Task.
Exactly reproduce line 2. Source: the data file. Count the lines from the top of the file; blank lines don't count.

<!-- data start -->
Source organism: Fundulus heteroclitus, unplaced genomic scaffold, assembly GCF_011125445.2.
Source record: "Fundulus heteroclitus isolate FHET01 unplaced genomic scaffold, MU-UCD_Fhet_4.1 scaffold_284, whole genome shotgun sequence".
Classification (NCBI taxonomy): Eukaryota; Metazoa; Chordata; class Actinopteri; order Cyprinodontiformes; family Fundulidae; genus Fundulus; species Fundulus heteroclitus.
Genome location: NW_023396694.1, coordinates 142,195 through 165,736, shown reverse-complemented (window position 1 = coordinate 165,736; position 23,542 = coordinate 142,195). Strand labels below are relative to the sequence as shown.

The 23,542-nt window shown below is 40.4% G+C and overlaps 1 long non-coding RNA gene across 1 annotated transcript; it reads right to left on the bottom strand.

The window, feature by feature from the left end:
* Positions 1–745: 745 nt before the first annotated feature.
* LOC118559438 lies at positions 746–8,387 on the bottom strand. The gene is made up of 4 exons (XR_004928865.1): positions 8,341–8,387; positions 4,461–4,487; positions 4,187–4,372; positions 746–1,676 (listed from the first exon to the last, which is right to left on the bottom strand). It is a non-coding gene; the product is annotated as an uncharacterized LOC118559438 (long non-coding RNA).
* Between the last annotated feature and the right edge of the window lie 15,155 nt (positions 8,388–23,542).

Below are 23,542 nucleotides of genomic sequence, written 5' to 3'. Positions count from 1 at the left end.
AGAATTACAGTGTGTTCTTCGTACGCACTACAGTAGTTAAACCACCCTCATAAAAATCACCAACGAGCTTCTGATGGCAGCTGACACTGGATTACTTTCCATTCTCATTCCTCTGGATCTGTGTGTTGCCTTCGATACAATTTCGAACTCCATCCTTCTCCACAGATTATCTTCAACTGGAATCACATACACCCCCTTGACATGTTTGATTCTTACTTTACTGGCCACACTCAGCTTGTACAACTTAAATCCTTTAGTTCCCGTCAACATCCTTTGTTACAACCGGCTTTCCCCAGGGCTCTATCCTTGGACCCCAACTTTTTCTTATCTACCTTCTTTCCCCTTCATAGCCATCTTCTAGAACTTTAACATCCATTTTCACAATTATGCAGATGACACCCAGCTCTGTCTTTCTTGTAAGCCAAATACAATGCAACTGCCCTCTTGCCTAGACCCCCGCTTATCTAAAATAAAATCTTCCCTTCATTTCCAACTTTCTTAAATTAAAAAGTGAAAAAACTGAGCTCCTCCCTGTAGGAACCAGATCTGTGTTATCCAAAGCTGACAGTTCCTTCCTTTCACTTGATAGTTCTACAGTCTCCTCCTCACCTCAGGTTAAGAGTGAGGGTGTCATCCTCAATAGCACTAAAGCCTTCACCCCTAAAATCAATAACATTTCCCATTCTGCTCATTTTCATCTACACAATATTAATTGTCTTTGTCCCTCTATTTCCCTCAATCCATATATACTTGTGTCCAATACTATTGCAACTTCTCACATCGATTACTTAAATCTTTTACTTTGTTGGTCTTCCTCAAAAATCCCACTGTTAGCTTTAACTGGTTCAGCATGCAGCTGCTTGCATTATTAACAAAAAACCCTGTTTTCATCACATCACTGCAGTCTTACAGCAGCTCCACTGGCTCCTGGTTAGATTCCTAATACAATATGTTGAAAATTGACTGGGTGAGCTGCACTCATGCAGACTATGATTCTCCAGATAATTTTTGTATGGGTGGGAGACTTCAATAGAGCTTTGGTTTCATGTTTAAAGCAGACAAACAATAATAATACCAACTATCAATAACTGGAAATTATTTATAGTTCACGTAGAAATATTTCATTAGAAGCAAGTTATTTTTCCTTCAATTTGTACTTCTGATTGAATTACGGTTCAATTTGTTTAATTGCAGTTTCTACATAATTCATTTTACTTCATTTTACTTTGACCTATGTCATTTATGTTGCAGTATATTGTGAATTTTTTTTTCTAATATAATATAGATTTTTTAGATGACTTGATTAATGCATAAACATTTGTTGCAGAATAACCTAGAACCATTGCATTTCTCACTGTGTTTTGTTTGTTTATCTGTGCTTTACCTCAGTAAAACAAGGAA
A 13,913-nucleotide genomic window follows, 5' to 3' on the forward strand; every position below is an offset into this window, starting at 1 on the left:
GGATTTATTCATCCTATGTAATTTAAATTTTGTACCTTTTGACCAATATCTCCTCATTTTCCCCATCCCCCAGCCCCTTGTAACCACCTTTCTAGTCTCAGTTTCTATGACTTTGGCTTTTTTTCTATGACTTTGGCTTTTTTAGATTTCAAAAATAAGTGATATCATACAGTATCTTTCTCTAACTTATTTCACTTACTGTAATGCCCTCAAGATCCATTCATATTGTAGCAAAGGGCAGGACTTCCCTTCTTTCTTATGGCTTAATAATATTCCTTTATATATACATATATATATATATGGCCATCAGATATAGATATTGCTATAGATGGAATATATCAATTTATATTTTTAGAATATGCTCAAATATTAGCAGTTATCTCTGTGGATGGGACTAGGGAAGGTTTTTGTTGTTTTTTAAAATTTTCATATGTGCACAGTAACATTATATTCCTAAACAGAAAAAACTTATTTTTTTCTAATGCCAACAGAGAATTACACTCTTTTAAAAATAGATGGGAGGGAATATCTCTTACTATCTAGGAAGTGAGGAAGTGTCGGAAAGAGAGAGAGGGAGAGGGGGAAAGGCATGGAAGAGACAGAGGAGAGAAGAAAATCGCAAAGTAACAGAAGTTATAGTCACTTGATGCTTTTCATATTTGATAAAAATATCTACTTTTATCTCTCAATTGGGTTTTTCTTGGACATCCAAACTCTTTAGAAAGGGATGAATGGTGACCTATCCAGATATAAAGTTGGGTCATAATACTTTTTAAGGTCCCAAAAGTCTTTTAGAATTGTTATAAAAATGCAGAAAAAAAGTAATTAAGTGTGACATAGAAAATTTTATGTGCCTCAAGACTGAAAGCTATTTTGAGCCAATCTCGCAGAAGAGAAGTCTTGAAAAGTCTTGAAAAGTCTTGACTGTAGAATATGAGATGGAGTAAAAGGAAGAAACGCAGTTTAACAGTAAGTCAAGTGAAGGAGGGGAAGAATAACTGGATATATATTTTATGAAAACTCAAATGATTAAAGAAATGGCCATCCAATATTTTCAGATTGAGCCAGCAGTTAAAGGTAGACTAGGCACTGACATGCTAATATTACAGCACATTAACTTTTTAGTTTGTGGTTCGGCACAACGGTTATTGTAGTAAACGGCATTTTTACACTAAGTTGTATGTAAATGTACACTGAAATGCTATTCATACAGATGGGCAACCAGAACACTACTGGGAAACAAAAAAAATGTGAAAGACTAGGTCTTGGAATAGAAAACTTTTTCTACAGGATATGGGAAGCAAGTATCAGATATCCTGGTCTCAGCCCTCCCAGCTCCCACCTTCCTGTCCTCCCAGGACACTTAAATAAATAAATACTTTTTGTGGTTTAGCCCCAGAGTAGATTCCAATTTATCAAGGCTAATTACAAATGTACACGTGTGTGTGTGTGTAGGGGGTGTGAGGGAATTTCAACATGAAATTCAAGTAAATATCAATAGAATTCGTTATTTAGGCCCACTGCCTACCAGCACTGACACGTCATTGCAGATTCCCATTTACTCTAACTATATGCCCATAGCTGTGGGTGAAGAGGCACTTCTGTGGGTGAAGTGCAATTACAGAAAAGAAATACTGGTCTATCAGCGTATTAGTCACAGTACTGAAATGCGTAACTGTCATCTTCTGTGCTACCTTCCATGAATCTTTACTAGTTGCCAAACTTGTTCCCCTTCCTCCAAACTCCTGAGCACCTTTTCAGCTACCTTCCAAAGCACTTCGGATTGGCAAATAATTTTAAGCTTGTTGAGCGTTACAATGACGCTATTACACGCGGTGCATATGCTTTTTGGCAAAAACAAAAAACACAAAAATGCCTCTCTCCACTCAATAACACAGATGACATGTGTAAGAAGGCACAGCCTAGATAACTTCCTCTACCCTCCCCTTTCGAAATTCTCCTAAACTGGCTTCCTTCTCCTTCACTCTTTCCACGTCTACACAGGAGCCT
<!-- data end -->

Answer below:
Source record: "Fundulus heteroclitus isolate FHET01 unplaced genomic scaffold, MU-UCD_Fhet_4.1 scaffold_284, whole genome shotgun sequence".